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Crafting Prehispanic Maya Kinship, Crafting Prehispanic Maya Kinship, 0817317856, 0-8173-1785-6, 978-0-8173-1785-0, 9780817317850, , , Crafting Prehispanic Maya Kinship, 0817386440, 0-8173-8644-0, 978-0-8173-8644-3, 9780817386443,

Crafting Prehispanic Maya Kinship
Bradley E. Ensor

Trade Cloth
2013. 160 pp.
6 illustrations
978-0-8173-1785-0
Price:  $34.95 s
E Book
160 pp.
6 illustrations
978-0-8173-8644-3
Price:  $34.95 d

By contextualizing classes and their kinship behavior within the overall political economy, Crafting Prehispanic Maya Kinship provides an example of how archaeology can help to explain the formation of disparate classes and kinship patterns within an ancient state-level society.

Bradley E. Ensor provides a new theoretical contribution to Maya ethnographic, ethnohistoric, and archaeological research. Rather than operating solely as a symbolic order unobservable to archaeologists, kinship, according to Ensor, forms concrete social relations that structure daily life and can be reflected in the material remains of a society. Ensor argues that the use of cross-culturally identified and confirmed material indicators of postmarital residence and descent group organization enable archaeologists—those with the most direct material evidence on prehispanic Maya social organization—to overturn a traditional reliance on competing and problematic ethnohistorical models.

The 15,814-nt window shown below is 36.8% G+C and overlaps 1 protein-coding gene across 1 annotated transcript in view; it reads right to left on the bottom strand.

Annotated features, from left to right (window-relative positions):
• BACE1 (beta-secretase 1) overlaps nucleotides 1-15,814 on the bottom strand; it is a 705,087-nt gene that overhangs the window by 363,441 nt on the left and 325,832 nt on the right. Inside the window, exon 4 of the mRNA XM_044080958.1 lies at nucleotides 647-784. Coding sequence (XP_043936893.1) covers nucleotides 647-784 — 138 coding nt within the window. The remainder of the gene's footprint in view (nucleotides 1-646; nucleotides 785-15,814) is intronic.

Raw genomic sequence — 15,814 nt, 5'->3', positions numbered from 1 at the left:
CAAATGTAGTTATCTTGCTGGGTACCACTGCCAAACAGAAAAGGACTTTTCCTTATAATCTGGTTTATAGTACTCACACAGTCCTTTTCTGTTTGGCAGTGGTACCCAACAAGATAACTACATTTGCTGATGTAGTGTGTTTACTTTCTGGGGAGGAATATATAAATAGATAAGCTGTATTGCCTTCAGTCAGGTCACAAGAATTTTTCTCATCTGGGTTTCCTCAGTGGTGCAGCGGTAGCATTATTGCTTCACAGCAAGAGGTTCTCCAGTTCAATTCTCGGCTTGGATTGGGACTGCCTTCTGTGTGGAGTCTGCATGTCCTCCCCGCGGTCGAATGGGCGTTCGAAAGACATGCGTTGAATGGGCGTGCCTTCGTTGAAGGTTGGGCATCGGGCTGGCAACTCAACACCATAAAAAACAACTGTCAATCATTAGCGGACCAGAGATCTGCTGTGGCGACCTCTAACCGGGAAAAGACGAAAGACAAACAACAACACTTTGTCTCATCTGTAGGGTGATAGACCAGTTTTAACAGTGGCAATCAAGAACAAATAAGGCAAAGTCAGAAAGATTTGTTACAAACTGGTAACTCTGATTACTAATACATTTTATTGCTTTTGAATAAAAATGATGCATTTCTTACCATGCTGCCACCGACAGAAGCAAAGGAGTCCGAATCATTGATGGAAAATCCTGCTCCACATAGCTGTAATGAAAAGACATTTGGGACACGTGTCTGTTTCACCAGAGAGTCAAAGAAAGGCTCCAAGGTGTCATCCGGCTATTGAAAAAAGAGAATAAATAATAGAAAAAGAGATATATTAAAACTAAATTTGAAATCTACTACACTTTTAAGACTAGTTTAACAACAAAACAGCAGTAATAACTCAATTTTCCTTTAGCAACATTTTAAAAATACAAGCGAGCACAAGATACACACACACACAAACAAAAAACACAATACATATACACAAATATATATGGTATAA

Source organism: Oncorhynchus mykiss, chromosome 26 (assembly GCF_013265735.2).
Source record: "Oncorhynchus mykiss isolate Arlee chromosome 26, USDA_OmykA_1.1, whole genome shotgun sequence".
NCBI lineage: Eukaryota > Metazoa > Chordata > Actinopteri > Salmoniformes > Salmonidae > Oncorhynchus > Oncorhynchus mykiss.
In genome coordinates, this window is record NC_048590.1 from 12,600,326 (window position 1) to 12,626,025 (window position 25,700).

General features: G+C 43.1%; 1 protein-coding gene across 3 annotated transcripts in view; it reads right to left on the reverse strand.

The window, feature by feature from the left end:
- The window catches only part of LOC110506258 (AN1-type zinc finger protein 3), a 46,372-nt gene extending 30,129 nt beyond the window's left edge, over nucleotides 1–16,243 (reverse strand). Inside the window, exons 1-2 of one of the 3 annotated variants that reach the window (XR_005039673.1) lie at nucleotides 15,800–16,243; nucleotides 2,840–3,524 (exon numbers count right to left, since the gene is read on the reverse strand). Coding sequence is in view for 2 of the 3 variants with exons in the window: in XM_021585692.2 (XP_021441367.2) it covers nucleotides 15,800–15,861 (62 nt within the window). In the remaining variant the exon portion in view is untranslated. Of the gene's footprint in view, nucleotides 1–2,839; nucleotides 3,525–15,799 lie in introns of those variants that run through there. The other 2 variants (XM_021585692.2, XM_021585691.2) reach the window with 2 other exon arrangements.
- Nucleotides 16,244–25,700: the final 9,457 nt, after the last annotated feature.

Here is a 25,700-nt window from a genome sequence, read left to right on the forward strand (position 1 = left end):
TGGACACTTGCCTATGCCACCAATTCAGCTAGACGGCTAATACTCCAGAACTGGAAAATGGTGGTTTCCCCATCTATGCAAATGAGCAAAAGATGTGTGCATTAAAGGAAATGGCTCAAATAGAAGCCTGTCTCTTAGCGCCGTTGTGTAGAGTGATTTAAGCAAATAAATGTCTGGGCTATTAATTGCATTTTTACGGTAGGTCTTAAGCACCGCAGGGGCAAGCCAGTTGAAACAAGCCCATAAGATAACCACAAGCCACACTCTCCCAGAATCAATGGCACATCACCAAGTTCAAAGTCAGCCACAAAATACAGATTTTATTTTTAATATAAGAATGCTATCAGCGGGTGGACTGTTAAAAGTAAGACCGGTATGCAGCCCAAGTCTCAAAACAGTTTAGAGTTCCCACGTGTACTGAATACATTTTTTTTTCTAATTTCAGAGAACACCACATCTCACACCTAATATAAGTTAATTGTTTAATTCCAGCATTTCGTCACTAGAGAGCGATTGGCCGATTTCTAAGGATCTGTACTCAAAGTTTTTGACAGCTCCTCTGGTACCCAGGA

Using recent data from an arch aeological project within the Chontalpa Maya region of Tabasco, Mexico, Ensor illustrates how archaeologists can interpret and explain the diversity of kinship behavior and its influence on gender within any given Maya social formation.

Bradley E. Ensor is an associate professor of anthropology at Eastern Michigan University.
 

“Ensor has undertaken a formidable task, merging archaeological and ethnological theory to explore more fully the ethnohistory and sociopolitical structure of the prehispanic Mayans. This book is a huge contribution both to Mayan studies and to the idea of taking an approach that combines archaeology and ethnology.”—John H. Moore, author of The Cheyenne and editor of Political Economy of North American Indians

“In my opinion, kinship and social organization are the new frontier in archaeology. This book is on the cutting edge, is an excellent study, and appeals to a broad audience.”—William F. Keegan, author of The People Who Discovered Columbus: The Prehistory of the Bahamas
 

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